When I was 16, my first vacation to Europe surprised me. But at the end of the trip for a long time to stay with me rather than the Eiffel Tower, Buckingham Palace or canals of Venice, but ordinary aspects of life: the locals take for granted the things: road marking and the color of the logo, posters, a local snack food in the shop window, and the place of the sound and the smell of the most important.
While we are on the subject of outer space: what about the planets? We can guess roughly the odor of the different planets due to the chemical composition of their atmospheres.
Venus smells of rotten eggs due to the clouds of sulfuric acid in the atmosphere, and similarly sulfur dioxide and hydrogen sulfide is the cause of Mars and Uranus smelling the same.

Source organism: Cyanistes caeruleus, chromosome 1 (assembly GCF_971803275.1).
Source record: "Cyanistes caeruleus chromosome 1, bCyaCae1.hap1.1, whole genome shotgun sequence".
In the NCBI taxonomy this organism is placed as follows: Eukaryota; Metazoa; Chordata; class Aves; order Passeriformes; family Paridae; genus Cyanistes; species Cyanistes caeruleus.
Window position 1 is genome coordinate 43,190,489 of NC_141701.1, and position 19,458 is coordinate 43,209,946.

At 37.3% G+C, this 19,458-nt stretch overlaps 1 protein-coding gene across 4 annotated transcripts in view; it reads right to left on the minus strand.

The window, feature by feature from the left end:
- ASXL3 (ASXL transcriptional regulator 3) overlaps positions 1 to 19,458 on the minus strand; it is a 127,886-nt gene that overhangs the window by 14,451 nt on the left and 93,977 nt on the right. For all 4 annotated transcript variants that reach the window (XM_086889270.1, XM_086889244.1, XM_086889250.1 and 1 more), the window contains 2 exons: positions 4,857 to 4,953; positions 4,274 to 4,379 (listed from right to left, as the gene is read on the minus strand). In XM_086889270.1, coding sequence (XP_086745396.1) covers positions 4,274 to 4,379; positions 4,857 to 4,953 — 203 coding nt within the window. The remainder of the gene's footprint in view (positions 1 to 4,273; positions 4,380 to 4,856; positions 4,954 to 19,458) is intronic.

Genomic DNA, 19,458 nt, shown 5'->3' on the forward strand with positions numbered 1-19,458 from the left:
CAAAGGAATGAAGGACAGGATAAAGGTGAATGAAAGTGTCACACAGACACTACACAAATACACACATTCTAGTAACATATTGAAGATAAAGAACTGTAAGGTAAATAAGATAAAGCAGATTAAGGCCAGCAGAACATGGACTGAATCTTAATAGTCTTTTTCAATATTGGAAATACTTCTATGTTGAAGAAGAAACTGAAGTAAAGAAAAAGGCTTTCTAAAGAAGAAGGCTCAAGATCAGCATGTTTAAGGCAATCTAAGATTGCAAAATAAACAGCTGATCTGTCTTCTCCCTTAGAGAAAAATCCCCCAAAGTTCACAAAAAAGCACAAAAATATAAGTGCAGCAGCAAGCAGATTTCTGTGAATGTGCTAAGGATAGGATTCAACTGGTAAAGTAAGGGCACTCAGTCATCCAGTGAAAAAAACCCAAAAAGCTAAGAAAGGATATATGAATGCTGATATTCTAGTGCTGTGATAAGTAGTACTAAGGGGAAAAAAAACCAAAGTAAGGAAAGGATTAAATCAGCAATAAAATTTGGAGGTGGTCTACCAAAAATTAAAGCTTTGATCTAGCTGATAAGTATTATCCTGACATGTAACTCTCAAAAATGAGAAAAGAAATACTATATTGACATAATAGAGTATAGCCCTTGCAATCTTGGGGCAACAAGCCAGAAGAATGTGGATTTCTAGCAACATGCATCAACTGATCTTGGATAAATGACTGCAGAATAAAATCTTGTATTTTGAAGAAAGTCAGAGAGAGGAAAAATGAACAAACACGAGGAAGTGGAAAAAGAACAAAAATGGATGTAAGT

Jupiter: because each layer of its atmosphere is made up of different chemicals, the scent depends on where you are. In some layers you will smell delightful bitter almonds due to the not-so-delightful hydrogen cyanide, while in other layers (the ones near the top) you’ll smell the foul smell of ammonia (cleaning products). That almond-like smell of cyanide actually occurs naturally in flowers like jasmine in the (basically harmless) form of benzyl cyanide.
The rest of the planets are mostly without a distinct scent due to atmospheres of largely odorless gasses.